[Idiom] How to understand "it is interesting to point out that ........"

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JamesStephan

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Hi everyone,

I have a question regarding how to understand "it is interesting to point out that...... ". For example.

1. It is interesting to point out that even though this book is not popular, it is really a helpful book.

Does this sentence mean "pointing out the fact that even though this book is not popular, it is really a helpful book is interesting"? Or does it mean that "I feel the fact that even though this book is not popular, it is really a helpful book is interesting. So it deserves to be pointed out."?

Thanks.

J.S.
 

Raymott

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It's badly written, and one can only guess what the author means. The author might find it interesting to point it out, or he might find that others are interested when he points it out. He's asserting that the "pointing out" is interesting. But his intention is probably to say that the fact that is being pointed out is interesting.
 

JamesStephan

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Thanks Raymott,

I agree with you. I think the author wants to say that the fact that is being pointed out is interesting. We can ignore "point out" and say "It is interesting that even though the book is not popular, it is really a helpful book./Interestingly, even though the book is not popular, it is really a helpful book. Does that sound better?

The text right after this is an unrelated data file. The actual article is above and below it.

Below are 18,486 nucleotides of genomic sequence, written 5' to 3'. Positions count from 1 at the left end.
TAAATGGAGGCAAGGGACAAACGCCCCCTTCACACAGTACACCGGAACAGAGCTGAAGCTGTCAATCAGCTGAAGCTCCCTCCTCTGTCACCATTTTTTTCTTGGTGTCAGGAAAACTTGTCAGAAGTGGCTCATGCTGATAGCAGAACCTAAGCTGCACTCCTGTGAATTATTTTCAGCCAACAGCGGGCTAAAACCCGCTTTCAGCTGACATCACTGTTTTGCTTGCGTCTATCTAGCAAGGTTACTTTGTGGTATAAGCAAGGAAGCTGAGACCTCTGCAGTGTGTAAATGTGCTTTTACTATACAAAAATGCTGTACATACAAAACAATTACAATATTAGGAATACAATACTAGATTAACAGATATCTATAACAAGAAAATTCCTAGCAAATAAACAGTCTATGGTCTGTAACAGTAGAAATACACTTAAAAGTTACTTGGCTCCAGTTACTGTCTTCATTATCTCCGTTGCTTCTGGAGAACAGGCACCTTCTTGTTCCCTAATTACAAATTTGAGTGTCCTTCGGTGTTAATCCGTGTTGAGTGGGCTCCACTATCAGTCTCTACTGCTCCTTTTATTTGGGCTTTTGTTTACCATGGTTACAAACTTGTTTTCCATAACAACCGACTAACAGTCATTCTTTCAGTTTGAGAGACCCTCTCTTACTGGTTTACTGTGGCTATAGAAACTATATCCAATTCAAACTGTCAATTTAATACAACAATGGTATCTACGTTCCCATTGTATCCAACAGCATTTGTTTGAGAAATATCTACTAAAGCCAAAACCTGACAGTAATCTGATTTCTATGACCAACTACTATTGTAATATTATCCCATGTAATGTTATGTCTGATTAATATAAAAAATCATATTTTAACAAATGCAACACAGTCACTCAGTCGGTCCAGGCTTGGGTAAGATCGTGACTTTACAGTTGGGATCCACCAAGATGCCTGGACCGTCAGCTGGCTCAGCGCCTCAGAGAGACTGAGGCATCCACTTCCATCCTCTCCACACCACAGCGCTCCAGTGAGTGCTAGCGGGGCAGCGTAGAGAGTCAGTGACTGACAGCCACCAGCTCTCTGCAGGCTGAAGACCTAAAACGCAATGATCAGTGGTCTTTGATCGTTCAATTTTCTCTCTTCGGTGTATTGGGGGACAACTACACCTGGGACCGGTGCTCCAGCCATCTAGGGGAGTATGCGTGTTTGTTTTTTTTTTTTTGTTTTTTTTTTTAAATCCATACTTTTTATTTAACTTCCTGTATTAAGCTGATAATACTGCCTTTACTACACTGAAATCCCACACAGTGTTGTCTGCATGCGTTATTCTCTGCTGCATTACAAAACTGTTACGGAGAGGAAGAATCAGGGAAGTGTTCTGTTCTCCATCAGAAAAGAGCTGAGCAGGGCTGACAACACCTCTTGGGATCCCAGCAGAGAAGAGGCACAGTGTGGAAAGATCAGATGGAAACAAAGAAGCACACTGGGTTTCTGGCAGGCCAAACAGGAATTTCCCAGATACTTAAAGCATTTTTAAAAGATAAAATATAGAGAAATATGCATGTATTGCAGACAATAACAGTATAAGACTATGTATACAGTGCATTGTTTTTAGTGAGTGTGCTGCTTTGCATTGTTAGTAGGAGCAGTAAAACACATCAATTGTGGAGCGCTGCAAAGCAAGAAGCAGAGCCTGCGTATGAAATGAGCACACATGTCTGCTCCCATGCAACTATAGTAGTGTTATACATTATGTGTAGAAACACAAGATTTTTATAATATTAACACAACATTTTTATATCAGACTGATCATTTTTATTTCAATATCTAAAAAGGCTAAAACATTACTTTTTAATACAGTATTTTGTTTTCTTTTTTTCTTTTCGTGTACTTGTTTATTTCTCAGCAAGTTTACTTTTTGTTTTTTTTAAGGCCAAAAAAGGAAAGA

By the way, could you share synonymous idioms/phrases that deliver the exact meaning as "the fact that is being pointed out is interesting"?

Thank you in advance.

J.S.
 

Raymott

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Yes, your sentences do sound better.
No, I can't think of an idiom with the same exact meaning. Why not just say, "He's pointing out an interesting fact"? "What he's saying is interesting"; "It's interesting that this book is very helpful and yet not at all popular."
Of course there are other ways of saying this. Why do you want a phrase with the same exact meaning?
 
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